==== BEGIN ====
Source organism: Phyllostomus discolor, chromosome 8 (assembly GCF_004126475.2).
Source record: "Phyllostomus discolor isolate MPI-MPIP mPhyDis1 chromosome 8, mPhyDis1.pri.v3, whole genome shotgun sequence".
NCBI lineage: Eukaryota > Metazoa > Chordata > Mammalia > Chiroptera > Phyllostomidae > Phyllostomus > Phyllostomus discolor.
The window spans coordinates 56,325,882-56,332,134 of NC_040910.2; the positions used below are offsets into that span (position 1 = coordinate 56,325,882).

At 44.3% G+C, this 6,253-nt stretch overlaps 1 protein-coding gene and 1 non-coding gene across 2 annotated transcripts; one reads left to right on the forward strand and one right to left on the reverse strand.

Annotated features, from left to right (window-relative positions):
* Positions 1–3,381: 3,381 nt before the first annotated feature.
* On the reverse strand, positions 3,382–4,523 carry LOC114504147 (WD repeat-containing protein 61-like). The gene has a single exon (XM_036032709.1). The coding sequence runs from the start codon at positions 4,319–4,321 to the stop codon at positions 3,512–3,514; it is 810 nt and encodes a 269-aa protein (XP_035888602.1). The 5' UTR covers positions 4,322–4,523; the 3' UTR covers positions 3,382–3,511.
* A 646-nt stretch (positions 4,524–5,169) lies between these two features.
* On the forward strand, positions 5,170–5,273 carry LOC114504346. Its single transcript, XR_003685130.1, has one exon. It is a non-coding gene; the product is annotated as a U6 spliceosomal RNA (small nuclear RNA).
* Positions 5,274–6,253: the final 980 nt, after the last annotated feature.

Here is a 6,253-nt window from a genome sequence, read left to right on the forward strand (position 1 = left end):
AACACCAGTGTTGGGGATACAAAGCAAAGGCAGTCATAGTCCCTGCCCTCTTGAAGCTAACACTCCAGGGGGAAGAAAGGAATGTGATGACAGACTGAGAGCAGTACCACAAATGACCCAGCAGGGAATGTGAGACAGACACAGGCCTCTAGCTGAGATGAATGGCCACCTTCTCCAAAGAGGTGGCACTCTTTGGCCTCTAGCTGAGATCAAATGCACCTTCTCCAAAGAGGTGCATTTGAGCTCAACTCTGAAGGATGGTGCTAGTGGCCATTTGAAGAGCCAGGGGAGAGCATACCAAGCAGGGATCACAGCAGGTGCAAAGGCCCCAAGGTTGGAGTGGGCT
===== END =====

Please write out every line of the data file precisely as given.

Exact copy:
Source organism: Phyllostomus discolor, chromosome 8 (assembly GCF_004126475.2).
Source record: "Phyllostomus discolor isolate MPI-MPIP mPhyDis1 chromosome 8, mPhyDis1.pri.v3, whole genome shotgun sequence".
NCBI lineage: Eukaryota > Metazoa > Chordata > Mammalia > Chiroptera > Phyllostomidae > Phyllostomus > Phyllostomus discolor.
The window spans coordinates 56,325,882-56,332,134 of NC_040910.2; the positions used below are offsets into that span (position 1 = coordinate 56,325,882).

At 44.3% G+C, this 6,253-nt stretch overlaps 1 protein-coding gene and 1 non-coding gene across 2 annotated transcripts; one reads left to right on the forward strand and one right to left on the reverse strand.

Annotated features, from left to right (window-relative positions):
* Positions 1–3,381: 3,381 nt before the first annotated feature.
* On the reverse strand, positions 3,382–4,523 carry LOC114504147 (WD repeat-containing protein 61-like). The gene has a single exon (XM_036032709.1). The coding sequence runs from the start codon at positions 4,319–4,321 to the stop codon at positions 3,512–3,514; it is 810 nt and encodes a 269-aa protein (XP_035888602.1). The 5' UTR covers positions 4,322–4,523; the 3' UTR covers positions 3,382–3,511.
* A 646-nt stretch (positions 4,524–5,169) lies between these two features.
* On the forward strand, positions 5,170–5,273 carry LOC114504346. Its single transcript, XR_003685130.1, has one exon. It is a non-coding gene; the product is annotated as a U6 spliceosomal RNA (small nuclear RNA).
* Positions 5,274–6,253: the final 980 nt, after the last annotated feature.

Here is a 6,253-nt window from a genome sequence, read left to right on the forward strand (position 1 = left end):
AACACCAGTGTTGGGGATACAAAGCAAAGGCAGTCATAGTCCCTGCCCTCTTGAAGCTAACACTCCAGGGGGAAGAAAGGAATGTGATGACAGACTGAGAGCAGTACCACAAATGACCCAGCAGGGAATGTGAGACAGACACAGGCCTCTAGCTGAGATGAATGGCCACCTTCTCCAAAGAGGTGGCACTCTTTGGCCTCTAGCTGAGATCAAATGCACCTTCTCCAAAGAGGTGCATTTGAGCTCAACTCTGAAGGATGGTGCTAGTGGCCATTTGAAGAGCCAGGGGAGAGCATACCAAGCAGGGATCACAGCAGGTGCAAAGGCCCCAAGGTTGGAGTGGGCT